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Simplifying Economics

It is easy to become bamboozled by economic jargon and disenchanted by the failure of economic theory to explain or predict events in the real world. Economic theorists contributed (sometimes unwittingly) to this when they attempted to elevate their theoretical models to the status of scientific theory, often by using mathematical equations to suggest rigour or precision.

My aim is to present brief and straightforward ideas on the subject of economics for further consideration and debate.

What is economics really about?

All economic activity is bounded by two conditions or parameters: Nature on the one side, and public policy or legislation on the other.

One might say that Nature provides the foundation in terms of physical resources to meet our physical needs while legislation and public policy set the parameters or constraints under which natural resources may be exploited. What is true of primary production will also apply to all forms of secondary production as well as human services. Whereas Nature is the foundation for the production of physical goods, human talent and skills, both physical and intellectual, provide the basis for human services.

Of course human talent and skills are also involved in the production of physical products and manifest in the organisation of labour and the application of technology.

What Is important here is that the boundary inputs or conditions, Nature, human talent and skills and the regulatory framework, are not themselves within the economic process. Why is this important?

  • Everything that is produced within the economic process assumes the character of a commodity and can be bought and sold. The buying and selling of labour (still deemed quite appropriate in current economic and political theory!) is a left over form of slavery when the whole person could be bought and sold.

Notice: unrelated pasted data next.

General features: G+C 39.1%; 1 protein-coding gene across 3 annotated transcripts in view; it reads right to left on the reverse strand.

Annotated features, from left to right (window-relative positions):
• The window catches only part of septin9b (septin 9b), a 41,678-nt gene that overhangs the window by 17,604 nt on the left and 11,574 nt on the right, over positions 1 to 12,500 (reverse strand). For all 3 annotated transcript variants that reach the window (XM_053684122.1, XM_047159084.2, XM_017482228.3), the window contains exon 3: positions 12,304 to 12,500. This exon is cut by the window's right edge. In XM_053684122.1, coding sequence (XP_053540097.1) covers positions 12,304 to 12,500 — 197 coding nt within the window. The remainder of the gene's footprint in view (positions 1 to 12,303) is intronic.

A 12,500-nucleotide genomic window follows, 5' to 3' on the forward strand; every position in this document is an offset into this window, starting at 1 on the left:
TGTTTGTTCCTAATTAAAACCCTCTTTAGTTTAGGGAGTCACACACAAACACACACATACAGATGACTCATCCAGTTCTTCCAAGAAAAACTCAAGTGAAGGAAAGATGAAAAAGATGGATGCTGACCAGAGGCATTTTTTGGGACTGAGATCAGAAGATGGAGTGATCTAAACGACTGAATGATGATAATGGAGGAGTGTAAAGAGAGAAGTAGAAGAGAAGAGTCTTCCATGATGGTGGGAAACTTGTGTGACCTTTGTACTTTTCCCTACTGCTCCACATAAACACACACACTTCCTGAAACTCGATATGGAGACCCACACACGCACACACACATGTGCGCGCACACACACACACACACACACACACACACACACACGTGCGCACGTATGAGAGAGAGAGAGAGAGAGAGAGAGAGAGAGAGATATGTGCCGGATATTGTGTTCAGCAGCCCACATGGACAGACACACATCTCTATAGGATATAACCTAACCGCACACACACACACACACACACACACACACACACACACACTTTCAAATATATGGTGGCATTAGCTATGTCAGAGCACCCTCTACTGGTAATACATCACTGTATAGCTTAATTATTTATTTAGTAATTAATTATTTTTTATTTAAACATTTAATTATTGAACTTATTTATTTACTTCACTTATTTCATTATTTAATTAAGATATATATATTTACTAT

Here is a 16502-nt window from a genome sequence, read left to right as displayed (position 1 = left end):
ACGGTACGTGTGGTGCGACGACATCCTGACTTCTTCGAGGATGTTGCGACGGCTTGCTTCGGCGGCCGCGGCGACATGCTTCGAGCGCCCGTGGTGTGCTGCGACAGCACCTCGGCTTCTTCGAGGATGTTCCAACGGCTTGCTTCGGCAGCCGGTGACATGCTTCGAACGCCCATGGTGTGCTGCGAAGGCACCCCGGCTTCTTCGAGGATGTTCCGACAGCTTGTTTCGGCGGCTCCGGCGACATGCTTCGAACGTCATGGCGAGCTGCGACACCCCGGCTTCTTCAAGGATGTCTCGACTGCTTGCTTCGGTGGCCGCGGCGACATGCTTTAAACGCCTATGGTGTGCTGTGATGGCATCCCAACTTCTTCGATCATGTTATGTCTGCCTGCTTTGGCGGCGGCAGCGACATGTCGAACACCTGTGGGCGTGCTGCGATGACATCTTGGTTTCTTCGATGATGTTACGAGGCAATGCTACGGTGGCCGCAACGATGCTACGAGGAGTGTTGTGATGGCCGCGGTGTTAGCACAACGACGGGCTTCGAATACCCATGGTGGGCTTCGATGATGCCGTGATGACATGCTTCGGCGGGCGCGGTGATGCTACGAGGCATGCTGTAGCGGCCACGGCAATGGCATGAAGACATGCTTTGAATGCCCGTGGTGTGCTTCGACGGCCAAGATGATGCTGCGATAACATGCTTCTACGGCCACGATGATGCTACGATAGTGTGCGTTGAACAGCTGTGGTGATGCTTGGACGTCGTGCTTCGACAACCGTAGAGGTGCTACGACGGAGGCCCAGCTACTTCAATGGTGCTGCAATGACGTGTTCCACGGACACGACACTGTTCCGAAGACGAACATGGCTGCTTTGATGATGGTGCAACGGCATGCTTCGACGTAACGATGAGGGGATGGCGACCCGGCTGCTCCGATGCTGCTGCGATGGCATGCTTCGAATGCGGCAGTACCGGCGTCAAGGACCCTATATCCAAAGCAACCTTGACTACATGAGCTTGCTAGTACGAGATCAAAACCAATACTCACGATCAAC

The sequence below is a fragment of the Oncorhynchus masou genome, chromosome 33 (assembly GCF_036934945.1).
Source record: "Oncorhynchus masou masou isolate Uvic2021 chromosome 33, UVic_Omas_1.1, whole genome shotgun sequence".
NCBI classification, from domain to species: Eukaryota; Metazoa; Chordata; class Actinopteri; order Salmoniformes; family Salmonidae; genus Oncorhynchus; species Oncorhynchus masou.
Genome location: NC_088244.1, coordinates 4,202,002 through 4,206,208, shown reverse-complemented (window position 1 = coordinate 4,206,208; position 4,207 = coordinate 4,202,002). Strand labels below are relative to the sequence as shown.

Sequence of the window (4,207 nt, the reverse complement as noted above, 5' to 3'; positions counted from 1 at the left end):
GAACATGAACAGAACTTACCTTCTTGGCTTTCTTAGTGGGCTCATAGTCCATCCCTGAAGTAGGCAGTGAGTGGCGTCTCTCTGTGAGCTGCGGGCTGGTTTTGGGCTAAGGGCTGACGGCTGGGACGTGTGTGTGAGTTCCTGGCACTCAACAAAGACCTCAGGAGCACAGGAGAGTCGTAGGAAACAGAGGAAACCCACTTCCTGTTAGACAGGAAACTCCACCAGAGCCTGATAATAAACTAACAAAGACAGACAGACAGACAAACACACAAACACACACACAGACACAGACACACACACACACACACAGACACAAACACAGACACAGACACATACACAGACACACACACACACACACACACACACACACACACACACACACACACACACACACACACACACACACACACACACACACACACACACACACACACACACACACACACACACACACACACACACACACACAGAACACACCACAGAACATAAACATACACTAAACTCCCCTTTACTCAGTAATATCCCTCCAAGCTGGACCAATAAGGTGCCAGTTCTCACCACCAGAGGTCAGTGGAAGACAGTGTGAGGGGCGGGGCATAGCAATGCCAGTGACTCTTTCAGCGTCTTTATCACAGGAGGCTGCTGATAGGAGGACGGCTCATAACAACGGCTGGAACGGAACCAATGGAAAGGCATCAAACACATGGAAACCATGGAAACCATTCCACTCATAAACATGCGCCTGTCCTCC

• The fact that land, which is itself not a product of the economic process, can be bought and sold leads to huge distortions within the economy. Land was once considered part of the commons and “land ownership” a form of stewardship on behalf of society. Today the owner of land may degrade it through bad management or simply do nothing with it, thus depriving society of a potential resource. A change in zoning can confer sudden wealth on the owner which effectively amounts to a claim on the rest of society!
  • The buying and selling of public policy in the form of political favours is a corruption of the political process, although it effectively continues due to the widespread entanglement of government in the economic process. The current political debate is increasingly about economic development (jobs, jobs, jobs!) at the cost of social justice and environmental sustainability.


In summary

The economic process has to do with production, distribution and consumption of commodities (goods and services). Land and natural resources only enter this process at the point of extraction or cultivation for the market. Labour and the application of human talent is also not a product of the economic process and to treat it as such by referring to a “labour market” is a leftover from earlier forms of slavery.

The role of money, capital or credit and its relation to economic activity is of critical importance and will be the subject of a separate sketch.

Karl Polanyi spoke of 3 Fictional Commodities: labour, land and capital, declaring that because none of these have been produced for the market place, they do not qualify as commodities and should not be treated as such.

I suggest that the mistreatment of these Fictional Commodities is a major contributor to the economic chaos that is gripping the global economy today.



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